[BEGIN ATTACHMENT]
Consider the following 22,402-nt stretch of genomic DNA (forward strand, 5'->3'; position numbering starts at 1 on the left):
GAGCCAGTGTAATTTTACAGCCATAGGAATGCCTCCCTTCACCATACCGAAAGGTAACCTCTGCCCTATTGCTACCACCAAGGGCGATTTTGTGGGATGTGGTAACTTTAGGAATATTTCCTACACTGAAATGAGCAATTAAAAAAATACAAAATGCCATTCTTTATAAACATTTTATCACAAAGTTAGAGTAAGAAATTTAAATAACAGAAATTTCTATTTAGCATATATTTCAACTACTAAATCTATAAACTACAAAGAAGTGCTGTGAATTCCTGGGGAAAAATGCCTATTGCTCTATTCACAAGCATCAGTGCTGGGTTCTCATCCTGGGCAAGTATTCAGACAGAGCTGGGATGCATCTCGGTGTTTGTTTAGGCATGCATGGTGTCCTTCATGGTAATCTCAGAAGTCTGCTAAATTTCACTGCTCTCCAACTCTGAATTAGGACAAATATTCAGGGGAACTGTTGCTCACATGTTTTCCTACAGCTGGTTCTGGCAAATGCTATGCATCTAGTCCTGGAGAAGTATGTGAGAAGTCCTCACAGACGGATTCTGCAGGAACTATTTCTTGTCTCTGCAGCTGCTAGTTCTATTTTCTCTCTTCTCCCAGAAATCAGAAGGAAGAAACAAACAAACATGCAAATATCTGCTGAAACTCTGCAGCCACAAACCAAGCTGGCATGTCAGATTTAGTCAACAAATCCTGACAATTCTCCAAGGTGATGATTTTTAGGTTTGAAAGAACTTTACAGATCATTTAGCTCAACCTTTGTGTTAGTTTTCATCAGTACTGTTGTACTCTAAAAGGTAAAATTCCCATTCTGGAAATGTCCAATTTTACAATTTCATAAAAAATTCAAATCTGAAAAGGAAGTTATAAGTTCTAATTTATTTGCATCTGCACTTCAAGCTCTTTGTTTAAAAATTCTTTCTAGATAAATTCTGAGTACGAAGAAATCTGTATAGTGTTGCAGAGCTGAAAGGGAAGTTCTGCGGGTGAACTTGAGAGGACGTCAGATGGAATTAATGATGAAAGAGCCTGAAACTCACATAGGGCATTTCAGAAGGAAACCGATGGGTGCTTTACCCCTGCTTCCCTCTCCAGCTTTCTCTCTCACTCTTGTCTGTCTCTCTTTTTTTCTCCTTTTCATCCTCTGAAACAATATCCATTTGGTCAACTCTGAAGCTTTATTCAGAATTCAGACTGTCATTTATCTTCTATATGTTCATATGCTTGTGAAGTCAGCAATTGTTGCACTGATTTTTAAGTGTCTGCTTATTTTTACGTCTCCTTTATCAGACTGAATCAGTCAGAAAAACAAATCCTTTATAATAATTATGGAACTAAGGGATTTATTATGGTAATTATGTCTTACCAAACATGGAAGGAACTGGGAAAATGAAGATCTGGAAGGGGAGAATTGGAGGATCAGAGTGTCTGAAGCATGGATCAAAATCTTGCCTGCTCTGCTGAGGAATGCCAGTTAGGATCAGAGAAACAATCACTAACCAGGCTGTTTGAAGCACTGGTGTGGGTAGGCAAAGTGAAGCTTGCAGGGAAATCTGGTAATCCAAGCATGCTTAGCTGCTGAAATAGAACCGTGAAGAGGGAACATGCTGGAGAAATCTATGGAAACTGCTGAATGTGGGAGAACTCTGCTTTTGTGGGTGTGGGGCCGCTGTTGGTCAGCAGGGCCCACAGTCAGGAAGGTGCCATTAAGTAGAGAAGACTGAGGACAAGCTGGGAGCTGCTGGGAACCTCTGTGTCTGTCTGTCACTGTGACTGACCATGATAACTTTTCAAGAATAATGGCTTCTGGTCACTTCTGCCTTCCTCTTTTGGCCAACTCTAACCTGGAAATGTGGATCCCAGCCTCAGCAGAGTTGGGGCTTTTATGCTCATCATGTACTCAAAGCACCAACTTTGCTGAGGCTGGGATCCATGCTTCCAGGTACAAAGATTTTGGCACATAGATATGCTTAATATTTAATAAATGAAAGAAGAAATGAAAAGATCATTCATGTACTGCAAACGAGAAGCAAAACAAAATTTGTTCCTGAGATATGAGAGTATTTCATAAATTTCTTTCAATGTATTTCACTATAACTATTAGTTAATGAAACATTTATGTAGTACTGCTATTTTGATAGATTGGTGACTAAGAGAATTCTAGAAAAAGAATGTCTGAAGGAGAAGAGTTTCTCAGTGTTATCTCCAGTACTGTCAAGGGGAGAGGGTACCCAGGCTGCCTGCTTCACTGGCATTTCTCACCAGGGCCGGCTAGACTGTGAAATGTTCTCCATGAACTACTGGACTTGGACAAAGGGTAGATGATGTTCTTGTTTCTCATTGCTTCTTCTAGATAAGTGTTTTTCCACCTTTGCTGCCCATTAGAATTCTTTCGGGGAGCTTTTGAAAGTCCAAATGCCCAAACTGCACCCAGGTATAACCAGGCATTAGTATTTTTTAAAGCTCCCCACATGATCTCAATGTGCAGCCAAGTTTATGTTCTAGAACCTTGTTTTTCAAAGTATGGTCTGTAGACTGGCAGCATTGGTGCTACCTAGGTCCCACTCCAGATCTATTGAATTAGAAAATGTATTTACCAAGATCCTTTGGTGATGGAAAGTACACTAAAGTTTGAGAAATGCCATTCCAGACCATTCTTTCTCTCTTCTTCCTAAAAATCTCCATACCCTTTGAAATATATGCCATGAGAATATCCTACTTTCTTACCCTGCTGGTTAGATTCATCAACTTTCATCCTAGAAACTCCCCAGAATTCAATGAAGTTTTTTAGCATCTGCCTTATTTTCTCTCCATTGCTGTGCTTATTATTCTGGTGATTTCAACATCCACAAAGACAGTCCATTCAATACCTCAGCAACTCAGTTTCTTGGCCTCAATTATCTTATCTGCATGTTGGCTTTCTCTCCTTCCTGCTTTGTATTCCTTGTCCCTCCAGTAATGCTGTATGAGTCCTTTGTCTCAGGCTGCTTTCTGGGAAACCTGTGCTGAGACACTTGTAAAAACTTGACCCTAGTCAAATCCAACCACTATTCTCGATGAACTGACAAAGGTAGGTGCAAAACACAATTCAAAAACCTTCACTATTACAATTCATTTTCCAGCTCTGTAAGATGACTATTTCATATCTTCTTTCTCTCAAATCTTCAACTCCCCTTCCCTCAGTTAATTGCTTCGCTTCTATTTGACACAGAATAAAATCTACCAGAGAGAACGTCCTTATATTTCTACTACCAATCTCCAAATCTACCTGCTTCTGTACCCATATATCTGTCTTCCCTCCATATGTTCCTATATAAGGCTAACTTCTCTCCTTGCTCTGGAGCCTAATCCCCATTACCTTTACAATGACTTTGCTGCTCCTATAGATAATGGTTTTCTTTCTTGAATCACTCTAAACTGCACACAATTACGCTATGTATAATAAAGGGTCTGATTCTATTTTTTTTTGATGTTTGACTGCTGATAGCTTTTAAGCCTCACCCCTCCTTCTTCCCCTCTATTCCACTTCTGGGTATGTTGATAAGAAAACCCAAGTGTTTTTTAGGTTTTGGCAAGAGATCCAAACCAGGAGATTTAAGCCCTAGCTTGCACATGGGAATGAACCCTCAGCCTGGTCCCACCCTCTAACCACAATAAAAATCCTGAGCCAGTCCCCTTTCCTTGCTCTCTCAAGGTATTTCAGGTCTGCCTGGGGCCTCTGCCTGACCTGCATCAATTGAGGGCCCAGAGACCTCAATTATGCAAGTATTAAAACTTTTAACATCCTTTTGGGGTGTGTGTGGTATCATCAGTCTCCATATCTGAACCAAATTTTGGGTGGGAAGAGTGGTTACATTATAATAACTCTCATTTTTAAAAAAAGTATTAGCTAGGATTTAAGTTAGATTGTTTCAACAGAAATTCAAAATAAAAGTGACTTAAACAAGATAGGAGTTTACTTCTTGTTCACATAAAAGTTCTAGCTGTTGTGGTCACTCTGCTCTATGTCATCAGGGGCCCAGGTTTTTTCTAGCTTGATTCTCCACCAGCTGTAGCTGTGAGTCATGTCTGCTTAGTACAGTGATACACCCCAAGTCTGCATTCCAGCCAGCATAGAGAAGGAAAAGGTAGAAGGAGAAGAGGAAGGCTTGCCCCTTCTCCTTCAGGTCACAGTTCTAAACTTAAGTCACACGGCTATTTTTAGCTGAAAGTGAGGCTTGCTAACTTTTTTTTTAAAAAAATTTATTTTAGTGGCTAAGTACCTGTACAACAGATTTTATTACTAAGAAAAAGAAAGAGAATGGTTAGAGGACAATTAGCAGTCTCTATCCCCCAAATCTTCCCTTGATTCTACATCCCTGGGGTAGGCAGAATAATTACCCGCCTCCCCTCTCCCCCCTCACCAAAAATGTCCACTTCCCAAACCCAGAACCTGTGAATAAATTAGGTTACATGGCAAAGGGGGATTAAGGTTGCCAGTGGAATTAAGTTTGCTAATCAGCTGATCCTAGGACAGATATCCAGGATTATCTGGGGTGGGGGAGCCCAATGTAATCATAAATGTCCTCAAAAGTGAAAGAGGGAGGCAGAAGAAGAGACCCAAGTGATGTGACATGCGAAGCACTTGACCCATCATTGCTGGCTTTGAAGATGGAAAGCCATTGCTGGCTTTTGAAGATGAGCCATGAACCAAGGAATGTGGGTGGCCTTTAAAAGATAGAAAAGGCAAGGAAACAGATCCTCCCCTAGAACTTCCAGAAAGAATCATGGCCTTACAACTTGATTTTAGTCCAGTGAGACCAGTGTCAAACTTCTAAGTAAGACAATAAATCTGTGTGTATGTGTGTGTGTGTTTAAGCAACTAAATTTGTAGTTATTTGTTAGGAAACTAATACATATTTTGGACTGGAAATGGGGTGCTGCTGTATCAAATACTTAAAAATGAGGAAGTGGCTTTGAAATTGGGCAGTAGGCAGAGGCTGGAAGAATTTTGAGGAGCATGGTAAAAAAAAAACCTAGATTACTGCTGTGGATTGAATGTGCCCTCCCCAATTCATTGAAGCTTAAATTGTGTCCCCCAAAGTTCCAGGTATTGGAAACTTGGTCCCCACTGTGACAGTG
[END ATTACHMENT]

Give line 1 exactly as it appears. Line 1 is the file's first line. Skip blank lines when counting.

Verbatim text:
Consider the following 22,402-nt stretch of genomic DNA (forward strand, 5'->3'; position numbering starts at 1 on the left):